Is Twitter purposefully blocking certain accounts from becoming verified?

On this day, one year ago, Twitter rolled out what thousands of users were hoping for: an opportunity to be verified. Now, anyone can apply to be verified! Great, right? Not so fast, as a great many of us found out when we received denial emails within days of applying.

It seemed that although there were reports that anyone can get verified, they were misleading, as the language on the company’s support page states that they still favor users of public interest in the areas of entertainment, sports, journalism, politics, and of course, celebrities.

The statement released the day the form was made public by Tina Bhatnagar, Twitter’s vice president of User Services, suggested that the company was expanding its efforts to include accounts that weren’t on the A-list.

We want to make it even easier for people to find creators and influencers on Twitter so it makes sense for us to let people apply for verification. We hope opening up this application process results in more people finding great, high-quality accounts to follow, and for these creators and influencers to connect with a broader audience.

That quote might have given a little too much hope to some people, myself included.

Let’s take a deeper look into the process.

So, how hard is it to get verified?

At the time of the rollout, of the 310 million monthly users, only 0.06 percent were verified. This worked out to about 186,000 individual accounts. Over the past 12 months, only 83,350 accounts have been added to that number. If we are to assume this number is derived from roughly the same amount of monthly users, the growth was only 0.0026887 percent over last year’s total.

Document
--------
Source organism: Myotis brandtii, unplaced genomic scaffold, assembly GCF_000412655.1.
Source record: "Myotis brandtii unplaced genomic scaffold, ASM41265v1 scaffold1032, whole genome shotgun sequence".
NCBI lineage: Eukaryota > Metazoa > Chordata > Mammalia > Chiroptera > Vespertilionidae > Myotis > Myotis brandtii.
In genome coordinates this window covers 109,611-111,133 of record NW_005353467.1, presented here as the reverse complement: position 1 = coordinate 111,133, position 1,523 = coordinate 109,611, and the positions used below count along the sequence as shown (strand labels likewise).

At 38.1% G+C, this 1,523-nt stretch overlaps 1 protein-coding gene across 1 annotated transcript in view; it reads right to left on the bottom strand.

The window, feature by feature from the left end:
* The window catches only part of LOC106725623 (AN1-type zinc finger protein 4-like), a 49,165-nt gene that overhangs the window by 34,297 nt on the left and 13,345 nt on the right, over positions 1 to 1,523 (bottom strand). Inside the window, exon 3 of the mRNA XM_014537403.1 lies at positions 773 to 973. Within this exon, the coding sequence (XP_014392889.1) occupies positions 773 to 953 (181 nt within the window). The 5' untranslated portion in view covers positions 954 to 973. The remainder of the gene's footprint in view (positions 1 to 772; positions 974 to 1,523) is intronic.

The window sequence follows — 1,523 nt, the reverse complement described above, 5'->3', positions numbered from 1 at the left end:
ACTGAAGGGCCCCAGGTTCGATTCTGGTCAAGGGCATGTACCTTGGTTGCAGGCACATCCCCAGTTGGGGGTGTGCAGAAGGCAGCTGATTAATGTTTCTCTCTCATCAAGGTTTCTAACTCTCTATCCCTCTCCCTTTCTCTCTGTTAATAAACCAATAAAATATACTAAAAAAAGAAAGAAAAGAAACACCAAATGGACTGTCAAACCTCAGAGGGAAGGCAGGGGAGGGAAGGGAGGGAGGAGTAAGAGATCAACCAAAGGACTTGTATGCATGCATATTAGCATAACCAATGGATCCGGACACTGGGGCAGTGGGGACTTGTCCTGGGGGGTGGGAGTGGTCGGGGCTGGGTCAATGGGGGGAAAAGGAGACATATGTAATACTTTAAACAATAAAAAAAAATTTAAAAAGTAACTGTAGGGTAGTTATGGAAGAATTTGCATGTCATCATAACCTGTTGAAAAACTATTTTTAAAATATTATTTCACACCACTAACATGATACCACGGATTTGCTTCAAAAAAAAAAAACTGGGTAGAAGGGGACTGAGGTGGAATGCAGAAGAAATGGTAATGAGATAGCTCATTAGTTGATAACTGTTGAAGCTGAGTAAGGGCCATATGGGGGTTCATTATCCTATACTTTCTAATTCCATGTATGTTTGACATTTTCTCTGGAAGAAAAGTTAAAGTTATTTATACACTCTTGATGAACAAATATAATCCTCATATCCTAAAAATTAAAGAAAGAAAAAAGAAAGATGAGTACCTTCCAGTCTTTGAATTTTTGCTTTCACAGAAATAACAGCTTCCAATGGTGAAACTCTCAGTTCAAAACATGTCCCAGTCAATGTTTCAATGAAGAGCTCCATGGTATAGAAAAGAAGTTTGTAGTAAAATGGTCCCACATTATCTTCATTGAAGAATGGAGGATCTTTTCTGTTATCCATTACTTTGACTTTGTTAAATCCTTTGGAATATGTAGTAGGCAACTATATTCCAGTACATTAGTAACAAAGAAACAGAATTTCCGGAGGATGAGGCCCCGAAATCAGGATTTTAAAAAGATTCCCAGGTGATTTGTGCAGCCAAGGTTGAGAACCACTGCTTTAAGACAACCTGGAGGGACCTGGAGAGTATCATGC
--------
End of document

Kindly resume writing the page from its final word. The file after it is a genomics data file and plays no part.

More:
Cheer up, though. At least there’s a higher chance of being struck by lightning than becoming verified on Twitter, so there’s that. Although the odds are pretty dismal, I have seen people apply and succeed. I was not one of them, however.

The first three times I applied, I was shot down. In spite of having all of the links and credentials I needed,  I received a denial email within 48 hours. Determined, I continued to work at what I was doing, whether it was music or journalism. When the fourth try yielded the same results, my disappointment turned to determination to find answers because something didn’t feel right about any of this.

We’re not alone

After suffering in silence, I became more vocal about the issue in the hopes that I wasn’t the only one dealing with this issue. According to Twitter’s standards for any account to be considered, there should have been no reason for such a hasty 48-hour denial. As it turns out, several other people were experiencing the same problem and our situations were very similar. We were all qualified under the guidelines within our respective professions, and all of the basics of our accounts (verified phone number, business email address associated with account, appropriate header image, clear and professional profile photos, set to public, etc.) were in line. We had links, credits on IMDb, Wikipedia pages, awards, you name it. The end result was always nil.

Automatic for the people

One creator in the Twitter community who shared his familiar denial story with me was Canadian filmmaker Dee McCullay. It was agreed that there was no other conclusion than to believe that instead of a manual verification process performed by employees at Twitter (what was assumed in the beginning), our applications were being handled by an algorithm that automatically denied us. Several other people came forward and one other provided data. This may sound like paranoia, but don’t put your tin foil hats on just yet.

In the chart below, I tracked data from the past year of failed attempts for myself and two volunteers. The pattern is a bit telling and appears as though what I believed is correct. Twitter is automatically denying accounts, regardless of qualifying under their guidelines.

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